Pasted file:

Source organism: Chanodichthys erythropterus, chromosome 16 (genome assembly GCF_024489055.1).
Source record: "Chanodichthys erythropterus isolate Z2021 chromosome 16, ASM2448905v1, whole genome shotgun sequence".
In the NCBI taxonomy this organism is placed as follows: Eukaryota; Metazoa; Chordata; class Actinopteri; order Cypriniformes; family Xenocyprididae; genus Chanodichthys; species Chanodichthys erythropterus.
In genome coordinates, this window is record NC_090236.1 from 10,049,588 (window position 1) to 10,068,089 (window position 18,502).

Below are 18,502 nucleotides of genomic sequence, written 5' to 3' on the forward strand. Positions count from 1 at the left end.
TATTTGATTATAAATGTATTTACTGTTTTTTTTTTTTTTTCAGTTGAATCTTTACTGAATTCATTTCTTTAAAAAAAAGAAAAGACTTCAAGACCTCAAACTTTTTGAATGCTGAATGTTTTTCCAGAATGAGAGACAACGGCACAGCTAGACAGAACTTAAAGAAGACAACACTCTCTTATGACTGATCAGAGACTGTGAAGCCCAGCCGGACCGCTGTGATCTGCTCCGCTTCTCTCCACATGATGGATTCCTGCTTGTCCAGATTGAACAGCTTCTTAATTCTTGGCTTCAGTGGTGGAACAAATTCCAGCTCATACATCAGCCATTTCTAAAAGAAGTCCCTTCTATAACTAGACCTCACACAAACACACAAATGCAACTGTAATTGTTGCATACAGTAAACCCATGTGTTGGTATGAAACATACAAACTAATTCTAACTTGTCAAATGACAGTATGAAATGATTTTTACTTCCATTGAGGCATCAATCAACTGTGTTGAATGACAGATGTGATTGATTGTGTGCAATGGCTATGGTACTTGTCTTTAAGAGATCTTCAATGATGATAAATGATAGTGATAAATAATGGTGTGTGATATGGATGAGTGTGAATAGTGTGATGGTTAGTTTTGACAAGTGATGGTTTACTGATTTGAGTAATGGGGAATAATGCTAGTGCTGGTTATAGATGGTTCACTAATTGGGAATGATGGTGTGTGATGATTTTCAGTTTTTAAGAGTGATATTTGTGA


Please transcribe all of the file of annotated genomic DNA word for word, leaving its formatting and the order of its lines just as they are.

Source organism: Chanodichthys erythropterus, chromosome 16 (genome assembly GCF_024489055.1).
Source record: "Chanodichthys erythropterus isolate Z2021 chromosome 16, ASM2448905v1, whole genome shotgun sequence".
In the NCBI taxonomy this organism is placed as follows: Eukaryota; Metazoa; Chordata; class Actinopteri; order Cypriniformes; family Xenocyprididae; genus Chanodichthys; species Chanodichthys erythropterus.
In genome coordinates, this window is record NC_090236.1 from 10,049,588 (window position 1) to 10,068,089 (window position 18,502).

Below are 18,502 nucleotides of genomic sequence, written 5' to 3' on the forward strand. Positions count from 1 at the left end.
TATTTGATTATAAATGTATTTACTGTTTTTTTTTTTTTTTCAGTTGAATCTTTACTGAATTCATTTCTTTAAAAAAAAGAAAAGACTTCAAGACCTCAAACTTTTTGAATGCTGAATGTTTTTCCAGAATGAGAGACAACGGCACAGCTAGACAGAACTTAAAGAAGACAACACTCTCTTATGACTGATCAGAGACTGTGAAGCCCAGCCGGACCGCTGTGATCTGCTCCGCTTCTCTCCACATGATGGATTCCTGCTTGTCCAGATTGAACAGCTTCTTAATTCTTGGCTTCAGTGGTGGAACAAATTCCAGCTCATACATCAGCCATTTCTAAAAGAAGTCCCTTCTATAACTAGACCTCACACAAACACACAAATGCAACTGTAATTGTTGCATACAGTAAACCCATGTGTTGGTATGAAACATACAAACTAATTCTAACTTGTCAAATGACAGTATGAAATGATTTTTACTTCCATTGAGGCATCAATCAACTGTGTTGAATGACAGATGTGATTGATTGTGTGCAATGGCTATGGTACTTGTCTTTAAGAGATCTTCAATGATGATAAATGATAGTGATAAATAATGGTGTGTGATATGGATGAGTGTGAATAGTGTGATGGTTAGTTTTGACAAGTGATGGTTTACTGATTTGAGTAATGGGGAATAATGCTAGTGCTGGTTATAGATGGTTCACTAATTGGGAATGATGGTGTGTGATGATTTTCAGTTTTTAAGAGTGATATTTGTGA